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Asian stocks fell amid signs of slowing economic growth in China and Japan, and as rising financing costs stoked concern Europe is losing its fight to contain the debt crisis.
Chinese manufacturing may contract for a second month, according to a survey by HSBC and Markit Economics.
A gauge of machinery makers on the Topix Index sank 2.7 percent after the Bank of Japan’s Tankan survey showed sentiment among the nation’s largest manufacturers deteriorated more than economists expected.
Nissan Motor Co. declined 2.8%. Nintendo Co lost 2%.
BHP Billiton Ltd., the world’s biggest mining company, fell 1.8%.
European stocks advanced amid speculation that this year’s slump in equities isn’t commensurate with the outlook for corporate earnings and as economic data from the U.S. and the euro area topped estimates.
Spanish government bonds advanced after the nation sold 6 billion euros ($7.8 billion) of debt at an auction today, more than the maximum target of 3.5 billion euros.
A report showed Germany’s manufacturing industry contracted less than estimated. An index based on a survey of purchasing managers in the manufacturing industry rose to 48.1 this month from 47.9 in November, London-based Markit Economics said today. Economists had expected a drop to 47.5. Readings below 50 indicate a contraction. Germany’s services output unexpectedly rose, the report showed.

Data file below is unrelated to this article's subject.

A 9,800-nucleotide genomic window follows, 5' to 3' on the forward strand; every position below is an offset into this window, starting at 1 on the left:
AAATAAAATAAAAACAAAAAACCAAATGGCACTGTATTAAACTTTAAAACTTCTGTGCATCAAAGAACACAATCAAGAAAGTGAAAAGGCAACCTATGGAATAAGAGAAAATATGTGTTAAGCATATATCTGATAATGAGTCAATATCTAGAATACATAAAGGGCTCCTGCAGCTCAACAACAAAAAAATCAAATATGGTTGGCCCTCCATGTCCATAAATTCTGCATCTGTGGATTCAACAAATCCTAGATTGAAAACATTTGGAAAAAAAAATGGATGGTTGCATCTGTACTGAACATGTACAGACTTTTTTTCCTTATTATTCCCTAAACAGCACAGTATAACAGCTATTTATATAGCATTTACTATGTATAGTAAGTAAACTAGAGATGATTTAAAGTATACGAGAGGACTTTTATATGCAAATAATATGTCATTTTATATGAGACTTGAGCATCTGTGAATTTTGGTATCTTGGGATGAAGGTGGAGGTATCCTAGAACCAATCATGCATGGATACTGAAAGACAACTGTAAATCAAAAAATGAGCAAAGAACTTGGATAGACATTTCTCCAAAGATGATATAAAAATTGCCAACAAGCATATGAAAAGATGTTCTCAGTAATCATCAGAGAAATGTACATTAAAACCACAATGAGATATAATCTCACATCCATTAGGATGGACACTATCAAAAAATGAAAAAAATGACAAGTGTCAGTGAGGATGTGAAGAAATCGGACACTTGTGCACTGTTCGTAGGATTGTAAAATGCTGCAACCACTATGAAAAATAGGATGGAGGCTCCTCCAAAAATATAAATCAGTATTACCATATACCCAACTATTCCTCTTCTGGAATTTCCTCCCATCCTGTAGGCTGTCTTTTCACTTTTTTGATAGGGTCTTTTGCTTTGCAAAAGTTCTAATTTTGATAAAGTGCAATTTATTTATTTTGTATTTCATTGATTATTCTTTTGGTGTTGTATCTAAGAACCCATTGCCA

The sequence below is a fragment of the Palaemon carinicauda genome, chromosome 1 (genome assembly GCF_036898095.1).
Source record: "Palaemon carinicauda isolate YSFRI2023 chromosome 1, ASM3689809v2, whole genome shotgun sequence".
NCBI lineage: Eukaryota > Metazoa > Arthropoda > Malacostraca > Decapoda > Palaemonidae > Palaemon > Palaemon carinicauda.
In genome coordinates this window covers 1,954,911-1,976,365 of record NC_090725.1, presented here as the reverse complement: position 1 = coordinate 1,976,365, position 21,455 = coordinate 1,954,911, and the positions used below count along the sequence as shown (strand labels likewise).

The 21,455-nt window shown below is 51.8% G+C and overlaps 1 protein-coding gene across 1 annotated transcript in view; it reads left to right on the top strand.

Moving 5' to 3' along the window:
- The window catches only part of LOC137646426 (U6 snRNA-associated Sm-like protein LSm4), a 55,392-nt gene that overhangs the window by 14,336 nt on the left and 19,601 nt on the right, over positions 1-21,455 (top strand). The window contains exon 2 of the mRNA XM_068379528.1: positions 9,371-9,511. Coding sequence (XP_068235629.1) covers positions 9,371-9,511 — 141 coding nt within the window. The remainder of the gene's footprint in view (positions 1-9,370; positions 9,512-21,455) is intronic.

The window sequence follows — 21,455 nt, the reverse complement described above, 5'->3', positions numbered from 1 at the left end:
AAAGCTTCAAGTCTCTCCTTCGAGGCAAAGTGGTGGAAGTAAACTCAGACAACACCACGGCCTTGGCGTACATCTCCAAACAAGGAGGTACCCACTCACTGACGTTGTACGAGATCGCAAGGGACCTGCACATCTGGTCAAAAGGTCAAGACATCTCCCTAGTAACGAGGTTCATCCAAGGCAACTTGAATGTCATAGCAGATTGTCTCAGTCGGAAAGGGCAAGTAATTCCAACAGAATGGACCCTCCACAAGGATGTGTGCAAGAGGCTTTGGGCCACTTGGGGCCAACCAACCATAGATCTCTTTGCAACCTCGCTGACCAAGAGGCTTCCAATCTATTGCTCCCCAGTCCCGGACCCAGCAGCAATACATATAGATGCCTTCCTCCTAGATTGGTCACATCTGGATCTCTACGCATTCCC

In France, the Purchasing & Services Managers’ Index rose to 48.7 in December from 47.3 in November. This topped the average economist estimate for a reading of 47.
Insurance companies led the gains. Old Mutual Plc rallied 11% after saying it will sell its Nordic business for $3.3 billion.
Commerzbank AG rose 6.7%. Raiffeisen Bank International AG rallied 5.3%.
U.S. stocks rose as data on jobless claims and manufacturing signaling a strengthening economy overshadowed concern over Europe’s debt crisis.
Eight out of nine groups in the S&P increased, with utilities, health-care and consumer staples advancing at least 0.9%.
Stocks extended gains this morning after Labor Department figures showed initial jobless claims fell by 19,000 to 366,000 last week, the fewest since May 2008. The median of economists had projected 390,000.
Two reports showed manufacturing in the New York and Philadelphia regions expanded more than forecast in December. The Federal Reserve Bank of New York’s general economic index accelerated to the highest level in seven months, to 9.5 from 0.6 in November. Readings higher than zero signal expansion among companies in region, which covers New York, northern New Jersey and southern Connecticut.
The Federal Reserve Bank of Philadelphia’s general economic index increased to 10.3 in December from 3.6 last month, indicating expansion in the area covering eastern Pennsylvania, southern New Jersey and Delaware.
Equities pared early gains after IMF Managing Director Christine Lagarde said at an event in Washington today that Europe’s “crisis is not only unfolding, but escalating” and cannot be resolved by one group of countries.
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